Q: Now that the Karl M. Altenburger, M.D. (KMA) Physician Leadership Academy is in its seventh year, what role has it played in bringing younger members into the FMA's leadership fold?
A: Our goal when we started the KMA Physician Leadership Academy was always two-fold: To develop a more diverse leadership pipeline for the FMA, and to provide young physicians with the tools and skills they need to take on leadership roles within their hospitals, group practices and/or their communities.
I am extremely proud of the fact that graduates of the Leadership Academy now serve on the FMA Board of Governors, and on every one of our council and committees, which provide policy guidance to the Board. The FMA is much stronger than it was six years ago because we now have a strong pool of emerging leaders who will lead this organization for the next 25 years.
Q: What is the FMA doing to create more leadership training opportunities for members?
A: The Leadership Academy has been a huge success story. We have trained at least 10 physicians each year. However, due to the hands-on nature of the program, space is limited. We are working on scaling our leadership development offerings to reach a larger number of physicians, because there is a real demand for this type of program across the state.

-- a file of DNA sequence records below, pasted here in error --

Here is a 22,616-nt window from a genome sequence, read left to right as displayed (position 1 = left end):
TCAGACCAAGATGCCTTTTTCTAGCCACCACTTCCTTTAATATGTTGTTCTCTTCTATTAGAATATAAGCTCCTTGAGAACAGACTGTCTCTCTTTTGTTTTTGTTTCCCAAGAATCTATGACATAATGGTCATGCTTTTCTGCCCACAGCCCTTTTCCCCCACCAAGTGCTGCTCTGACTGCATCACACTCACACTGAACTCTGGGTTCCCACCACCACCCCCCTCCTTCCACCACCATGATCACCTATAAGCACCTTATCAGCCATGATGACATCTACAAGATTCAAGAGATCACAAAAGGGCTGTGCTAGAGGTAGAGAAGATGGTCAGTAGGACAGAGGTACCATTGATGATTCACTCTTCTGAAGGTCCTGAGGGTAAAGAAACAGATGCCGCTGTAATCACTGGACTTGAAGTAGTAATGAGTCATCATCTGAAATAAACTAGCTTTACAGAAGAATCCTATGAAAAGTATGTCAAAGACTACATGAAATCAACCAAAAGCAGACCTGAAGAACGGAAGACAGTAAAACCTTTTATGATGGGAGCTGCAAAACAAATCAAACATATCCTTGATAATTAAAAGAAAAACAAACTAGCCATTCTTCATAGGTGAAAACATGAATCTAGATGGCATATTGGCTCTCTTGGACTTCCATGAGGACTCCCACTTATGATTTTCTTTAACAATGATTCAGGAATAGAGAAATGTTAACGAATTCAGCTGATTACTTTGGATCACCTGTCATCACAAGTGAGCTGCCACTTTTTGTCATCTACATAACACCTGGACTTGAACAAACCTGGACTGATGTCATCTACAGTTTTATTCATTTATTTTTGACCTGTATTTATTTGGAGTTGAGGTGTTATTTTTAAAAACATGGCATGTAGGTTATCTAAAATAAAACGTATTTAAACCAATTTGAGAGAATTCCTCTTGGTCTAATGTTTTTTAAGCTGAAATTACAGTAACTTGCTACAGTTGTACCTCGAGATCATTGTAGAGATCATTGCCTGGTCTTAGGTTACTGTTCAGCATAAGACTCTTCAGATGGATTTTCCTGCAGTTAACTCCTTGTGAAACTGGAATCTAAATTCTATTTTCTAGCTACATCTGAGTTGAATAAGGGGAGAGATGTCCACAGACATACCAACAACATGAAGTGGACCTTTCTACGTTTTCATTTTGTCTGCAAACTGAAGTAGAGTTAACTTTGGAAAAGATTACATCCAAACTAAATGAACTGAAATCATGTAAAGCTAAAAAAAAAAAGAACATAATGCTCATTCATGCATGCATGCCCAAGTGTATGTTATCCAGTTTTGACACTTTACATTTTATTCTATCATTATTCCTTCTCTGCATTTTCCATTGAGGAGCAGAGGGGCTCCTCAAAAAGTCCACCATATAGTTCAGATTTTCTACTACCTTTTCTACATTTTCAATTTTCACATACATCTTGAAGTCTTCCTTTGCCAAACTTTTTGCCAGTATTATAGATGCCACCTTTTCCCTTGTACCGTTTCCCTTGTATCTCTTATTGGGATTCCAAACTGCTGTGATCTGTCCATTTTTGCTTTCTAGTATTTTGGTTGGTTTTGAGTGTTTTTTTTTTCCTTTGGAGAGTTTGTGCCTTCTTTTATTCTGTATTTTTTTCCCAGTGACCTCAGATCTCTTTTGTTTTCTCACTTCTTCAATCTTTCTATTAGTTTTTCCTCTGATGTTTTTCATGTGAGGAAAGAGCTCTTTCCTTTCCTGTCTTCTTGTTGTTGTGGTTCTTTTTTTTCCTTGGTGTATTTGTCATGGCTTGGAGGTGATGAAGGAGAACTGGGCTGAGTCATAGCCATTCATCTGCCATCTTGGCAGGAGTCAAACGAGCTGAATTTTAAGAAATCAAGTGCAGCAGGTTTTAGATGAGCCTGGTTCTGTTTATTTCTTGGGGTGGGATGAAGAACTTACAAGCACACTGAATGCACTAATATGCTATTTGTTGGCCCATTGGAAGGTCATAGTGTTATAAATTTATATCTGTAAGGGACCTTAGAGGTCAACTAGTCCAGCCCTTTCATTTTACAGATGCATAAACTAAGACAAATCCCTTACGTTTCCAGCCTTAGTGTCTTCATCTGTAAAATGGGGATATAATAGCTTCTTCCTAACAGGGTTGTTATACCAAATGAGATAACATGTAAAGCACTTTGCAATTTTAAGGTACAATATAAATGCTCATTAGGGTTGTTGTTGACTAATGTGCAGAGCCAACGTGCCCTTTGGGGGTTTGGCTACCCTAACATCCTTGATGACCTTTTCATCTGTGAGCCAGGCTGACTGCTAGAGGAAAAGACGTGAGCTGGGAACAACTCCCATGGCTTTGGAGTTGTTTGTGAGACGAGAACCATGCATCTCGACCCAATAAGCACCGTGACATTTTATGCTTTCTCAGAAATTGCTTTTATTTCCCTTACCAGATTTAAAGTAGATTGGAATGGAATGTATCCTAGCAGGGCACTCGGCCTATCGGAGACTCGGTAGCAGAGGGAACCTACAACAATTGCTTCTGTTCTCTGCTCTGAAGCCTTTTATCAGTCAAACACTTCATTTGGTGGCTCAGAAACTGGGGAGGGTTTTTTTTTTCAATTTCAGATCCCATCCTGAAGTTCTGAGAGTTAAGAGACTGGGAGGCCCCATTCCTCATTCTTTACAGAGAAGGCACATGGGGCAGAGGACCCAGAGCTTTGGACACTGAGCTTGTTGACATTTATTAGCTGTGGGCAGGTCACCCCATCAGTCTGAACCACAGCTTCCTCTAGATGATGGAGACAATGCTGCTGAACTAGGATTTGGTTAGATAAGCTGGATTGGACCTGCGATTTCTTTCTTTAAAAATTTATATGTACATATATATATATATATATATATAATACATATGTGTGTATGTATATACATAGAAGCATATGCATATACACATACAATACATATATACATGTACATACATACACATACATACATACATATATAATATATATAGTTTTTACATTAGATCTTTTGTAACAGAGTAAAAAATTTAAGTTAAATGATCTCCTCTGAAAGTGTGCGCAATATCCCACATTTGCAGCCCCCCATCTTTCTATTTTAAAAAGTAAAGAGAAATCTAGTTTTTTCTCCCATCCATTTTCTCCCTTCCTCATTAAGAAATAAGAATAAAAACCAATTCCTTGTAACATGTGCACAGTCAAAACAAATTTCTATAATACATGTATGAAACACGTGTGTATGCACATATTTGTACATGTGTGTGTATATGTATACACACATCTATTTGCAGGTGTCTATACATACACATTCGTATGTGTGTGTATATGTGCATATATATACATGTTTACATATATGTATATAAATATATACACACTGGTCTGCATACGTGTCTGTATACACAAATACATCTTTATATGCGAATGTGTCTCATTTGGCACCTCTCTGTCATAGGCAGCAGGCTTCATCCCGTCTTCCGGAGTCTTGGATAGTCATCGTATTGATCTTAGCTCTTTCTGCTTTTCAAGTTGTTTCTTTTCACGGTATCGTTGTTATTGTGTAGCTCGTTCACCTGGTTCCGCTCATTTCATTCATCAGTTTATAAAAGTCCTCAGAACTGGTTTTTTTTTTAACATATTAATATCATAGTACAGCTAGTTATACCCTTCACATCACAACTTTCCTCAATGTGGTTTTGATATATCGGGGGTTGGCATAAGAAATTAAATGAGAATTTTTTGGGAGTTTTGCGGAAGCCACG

We also know that physicians are busy and not everyone can give up an entire weekend five times a year. Many physicians, understandably, are not willing to sacrifice time with their families in order to participate in a few weekend courses. Therefore, we are developing an online platform where FMA members can access different learning modules on their own time. So, stay tuned because we will be rolling out these new opportunities in the coming months.
In my opinion, this has the potential to be one of the most exciting membership benefits that the FMA has provided for physicians who are looking for ways to develop leadership skills and enhance their careers.
-- Erika D. Peterman, FMA Managing Editor
Article reprinted from Florida Medical Magazine with permission from the Florida Medical Association.